GamesIndustry.biz previewed the game while chatting with Reil at Zynga's headquarters this week. Even on a big screen, we appreciated the beautifully rendered details, lighting effects, clouds, and detailed landscapes. Still, despite all the beauty, the game appears to have enough strategic depth to keep and hold the attention of gamers. Like other popular mobile strategy games, you'll build up territories and use resources to better equip your fighting forces. Once on the battlefield, there are plenty of tactical choices to make, with positioning, use of different units against the best targets, and adroit use of special attacks being key elements to success. The game's attention to detail looks to extend to strategic depth as well as surface beauty.

In our meeting, Reil stressed that "Dawn of Titans is there to redefine action-strategy as a category." Bold words indeed, but NaturalMotion has the track record to back up such an attempt. From My Horse to CSR Racing to Clumsy Ninja, NaturalMotion has produced a string of hit mobile games. "CSR Racing now has 120 million users," said Reil. "Some two percent of the world's population has played that game."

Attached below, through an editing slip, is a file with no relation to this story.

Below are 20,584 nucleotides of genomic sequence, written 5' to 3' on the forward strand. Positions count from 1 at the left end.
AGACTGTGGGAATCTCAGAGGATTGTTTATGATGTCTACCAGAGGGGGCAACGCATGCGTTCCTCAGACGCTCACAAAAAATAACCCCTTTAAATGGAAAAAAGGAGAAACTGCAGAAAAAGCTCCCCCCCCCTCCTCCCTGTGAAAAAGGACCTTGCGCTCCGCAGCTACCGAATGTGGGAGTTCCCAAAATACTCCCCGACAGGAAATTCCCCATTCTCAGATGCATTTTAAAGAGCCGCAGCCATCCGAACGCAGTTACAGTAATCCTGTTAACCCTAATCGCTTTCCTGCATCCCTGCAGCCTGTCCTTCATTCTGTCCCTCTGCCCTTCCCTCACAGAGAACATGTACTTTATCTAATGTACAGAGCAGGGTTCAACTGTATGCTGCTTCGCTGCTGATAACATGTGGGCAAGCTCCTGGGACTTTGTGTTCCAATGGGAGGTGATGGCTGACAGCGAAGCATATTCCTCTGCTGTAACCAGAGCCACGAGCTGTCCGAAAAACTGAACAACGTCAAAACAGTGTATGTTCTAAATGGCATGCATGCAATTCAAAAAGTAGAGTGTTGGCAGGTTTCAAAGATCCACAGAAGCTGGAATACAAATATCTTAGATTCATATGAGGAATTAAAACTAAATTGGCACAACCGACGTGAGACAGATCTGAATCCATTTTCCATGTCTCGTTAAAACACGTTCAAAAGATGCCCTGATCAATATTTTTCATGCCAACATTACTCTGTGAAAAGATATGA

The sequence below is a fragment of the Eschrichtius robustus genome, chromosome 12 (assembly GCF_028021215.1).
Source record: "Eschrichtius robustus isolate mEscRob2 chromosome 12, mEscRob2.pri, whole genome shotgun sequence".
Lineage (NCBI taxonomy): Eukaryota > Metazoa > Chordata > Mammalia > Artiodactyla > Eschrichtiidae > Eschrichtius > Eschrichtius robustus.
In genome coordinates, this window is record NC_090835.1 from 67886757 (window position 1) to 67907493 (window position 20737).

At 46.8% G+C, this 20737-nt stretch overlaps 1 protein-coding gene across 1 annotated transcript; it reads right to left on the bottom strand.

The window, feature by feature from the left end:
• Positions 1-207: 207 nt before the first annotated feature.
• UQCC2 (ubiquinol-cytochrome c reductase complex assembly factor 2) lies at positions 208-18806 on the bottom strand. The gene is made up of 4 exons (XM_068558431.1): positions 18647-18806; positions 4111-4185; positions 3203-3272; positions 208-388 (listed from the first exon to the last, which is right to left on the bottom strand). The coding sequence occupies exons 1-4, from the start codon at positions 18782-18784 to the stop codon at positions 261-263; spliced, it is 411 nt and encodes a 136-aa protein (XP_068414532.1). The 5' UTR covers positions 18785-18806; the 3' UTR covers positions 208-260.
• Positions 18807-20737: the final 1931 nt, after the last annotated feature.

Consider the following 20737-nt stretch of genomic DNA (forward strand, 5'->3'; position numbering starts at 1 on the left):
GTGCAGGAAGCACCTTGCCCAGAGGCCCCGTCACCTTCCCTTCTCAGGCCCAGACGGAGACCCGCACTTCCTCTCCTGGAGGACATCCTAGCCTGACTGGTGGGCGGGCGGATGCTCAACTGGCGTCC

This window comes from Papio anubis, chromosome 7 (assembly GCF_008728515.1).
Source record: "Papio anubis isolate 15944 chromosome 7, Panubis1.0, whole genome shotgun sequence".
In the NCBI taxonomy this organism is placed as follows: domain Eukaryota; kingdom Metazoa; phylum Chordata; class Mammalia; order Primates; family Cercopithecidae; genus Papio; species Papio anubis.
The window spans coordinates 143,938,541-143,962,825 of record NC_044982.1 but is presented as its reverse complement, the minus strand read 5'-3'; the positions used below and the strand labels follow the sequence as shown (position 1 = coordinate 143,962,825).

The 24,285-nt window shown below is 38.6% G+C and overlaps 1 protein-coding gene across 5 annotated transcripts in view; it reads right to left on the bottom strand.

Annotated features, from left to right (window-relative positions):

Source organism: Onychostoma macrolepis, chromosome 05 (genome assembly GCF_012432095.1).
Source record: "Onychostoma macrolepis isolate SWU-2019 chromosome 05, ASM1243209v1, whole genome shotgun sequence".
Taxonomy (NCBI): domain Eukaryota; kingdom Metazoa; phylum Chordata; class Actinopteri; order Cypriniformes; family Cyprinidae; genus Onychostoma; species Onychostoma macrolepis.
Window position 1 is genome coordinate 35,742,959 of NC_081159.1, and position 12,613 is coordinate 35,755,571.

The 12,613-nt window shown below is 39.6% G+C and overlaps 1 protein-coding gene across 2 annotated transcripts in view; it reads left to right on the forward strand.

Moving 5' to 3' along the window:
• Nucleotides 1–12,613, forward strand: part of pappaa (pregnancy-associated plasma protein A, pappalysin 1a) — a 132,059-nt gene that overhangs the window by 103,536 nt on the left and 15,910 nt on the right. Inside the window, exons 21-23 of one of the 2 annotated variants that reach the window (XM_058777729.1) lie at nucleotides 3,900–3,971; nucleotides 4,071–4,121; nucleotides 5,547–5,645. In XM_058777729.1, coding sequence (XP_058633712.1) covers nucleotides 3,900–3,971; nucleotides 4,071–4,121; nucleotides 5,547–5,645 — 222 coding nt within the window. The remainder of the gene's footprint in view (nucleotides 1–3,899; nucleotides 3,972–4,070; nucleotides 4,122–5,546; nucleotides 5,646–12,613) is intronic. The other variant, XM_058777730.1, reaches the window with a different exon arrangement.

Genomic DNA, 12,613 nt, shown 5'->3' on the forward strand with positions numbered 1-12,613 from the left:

It's also interesting that each game NaturalMotion has created is something completely different than previous games. This is clearly not a developer that likes to rework previous game designs slightly. Instead, NaturalMotion seems to like tackling tough problems. "We challenged the team with the following: Are you able to create battle scenes with thousands of characters on-screen at the same time, in real-time, with you having full real-time touch control over all of these troops, and make all of these battles resolve within thirty to sixty seconds?" Reil recalled. "And they said no, that's not possible." He laughed as he launched into the game. "Eventually we managed to get it to work."